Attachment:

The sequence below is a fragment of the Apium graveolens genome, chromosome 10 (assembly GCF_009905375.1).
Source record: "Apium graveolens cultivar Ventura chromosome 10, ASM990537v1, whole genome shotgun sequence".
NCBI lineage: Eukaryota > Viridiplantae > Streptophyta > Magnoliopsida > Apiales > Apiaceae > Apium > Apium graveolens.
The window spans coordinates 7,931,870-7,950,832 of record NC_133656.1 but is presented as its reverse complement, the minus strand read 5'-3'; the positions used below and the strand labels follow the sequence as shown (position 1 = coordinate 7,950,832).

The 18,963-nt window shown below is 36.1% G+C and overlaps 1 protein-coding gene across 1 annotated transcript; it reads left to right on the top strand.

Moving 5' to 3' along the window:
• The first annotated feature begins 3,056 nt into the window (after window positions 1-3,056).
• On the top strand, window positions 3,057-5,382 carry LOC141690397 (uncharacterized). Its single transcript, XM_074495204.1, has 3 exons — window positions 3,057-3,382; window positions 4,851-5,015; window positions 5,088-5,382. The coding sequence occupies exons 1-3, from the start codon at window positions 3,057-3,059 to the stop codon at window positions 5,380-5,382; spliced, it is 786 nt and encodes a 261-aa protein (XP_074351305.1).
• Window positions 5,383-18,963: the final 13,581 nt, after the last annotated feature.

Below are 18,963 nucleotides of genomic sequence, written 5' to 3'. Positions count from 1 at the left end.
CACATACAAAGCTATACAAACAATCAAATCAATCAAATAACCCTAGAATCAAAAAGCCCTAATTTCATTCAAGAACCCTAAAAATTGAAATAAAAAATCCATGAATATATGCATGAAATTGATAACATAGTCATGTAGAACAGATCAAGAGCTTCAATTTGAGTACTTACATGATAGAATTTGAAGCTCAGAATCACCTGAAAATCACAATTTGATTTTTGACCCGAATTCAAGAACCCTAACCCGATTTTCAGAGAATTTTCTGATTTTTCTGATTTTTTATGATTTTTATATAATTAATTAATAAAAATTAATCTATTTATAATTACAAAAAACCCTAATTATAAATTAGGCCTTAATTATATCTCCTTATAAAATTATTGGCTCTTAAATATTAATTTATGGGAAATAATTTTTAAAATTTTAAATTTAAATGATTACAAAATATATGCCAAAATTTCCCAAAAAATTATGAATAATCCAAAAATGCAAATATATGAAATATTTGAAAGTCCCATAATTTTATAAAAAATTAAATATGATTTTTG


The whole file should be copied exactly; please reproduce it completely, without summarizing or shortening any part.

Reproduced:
The sequence below is a fragment of the Apium graveolens genome, chromosome 10 (assembly GCF_009905375.1).
Source record: "Apium graveolens cultivar Ventura chromosome 10, ASM990537v1, whole genome shotgun sequence".
NCBI lineage: Eukaryota > Viridiplantae > Streptophyta > Magnoliopsida > Apiales > Apiaceae > Apium > Apium graveolens.
The window spans coordinates 7,931,870-7,950,832 of record NC_133656.1 but is presented as its reverse complement, the minus strand read 5'-3'; the positions used below and the strand labels follow the sequence as shown (position 1 = coordinate 7,950,832).

The 18,963-nt window shown below is 36.1% G+C and overlaps 1 protein-coding gene across 1 annotated transcript; it reads left to right on the top strand.

Moving 5' to 3' along the window:
• The first annotated feature begins 3,056 nt into the window (after window positions 1-3,056).
• On the top strand, window positions 3,057-5,382 carry LOC141690397 (uncharacterized). Its single transcript, XM_074495204.1, has 3 exons — window positions 3,057-3,382; window positions 4,851-5,015; window positions 5,088-5,382. The coding sequence occupies exons 1-3, from the start codon at window positions 3,057-3,059 to the stop codon at window positions 5,380-5,382; spliced, it is 786 nt and encodes a 261-aa protein (XP_074351305.1).
• Window positions 5,383-18,963: the final 13,581 nt, after the last annotated feature.

Below are 18,963 nucleotides of genomic sequence, written 5' to 3'. Positions count from 1 at the left end.
CACATACAAAGCTATACAAACAATCAAATCAATCAAATAACCCTAGAATCAAAAAGCCCTAATTTCATTCAAGAACCCTAAAAATTGAAATAAAAAATCCATGAATATATGCATGAAATTGATAACATAGTCATGTAGAACAGATCAAGAGCTTCAATTTGAGTACTTACATGATAGAATTTGAAGCTCAGAATCACCTGAAAATCACAATTTGATTTTTGACCCGAATTCAAGAACCCTAACCCGATTTTCAGAGAATTTTCTGATTTTTCTGATTTTTTATGATTTTTATATAATTAATTAATAAAAATTAATCTATTTATAATTACAAAAAACCCTAATTATAAATTAGGCCTTAATTATATCTCCTTATAAAATTATTGGCTCTTAAATATTAATTTATGGGAAATAATTTTTAAAATTTTAAATTTAAATGATTACAAAATATATGCCAAAATTTCCCAAAAAATTATGAATAATCCAAAAATGCAAATATATGAAATATTTGAAAGTCCCATAATTTTATAAAAAATTAAATATGATTTTTG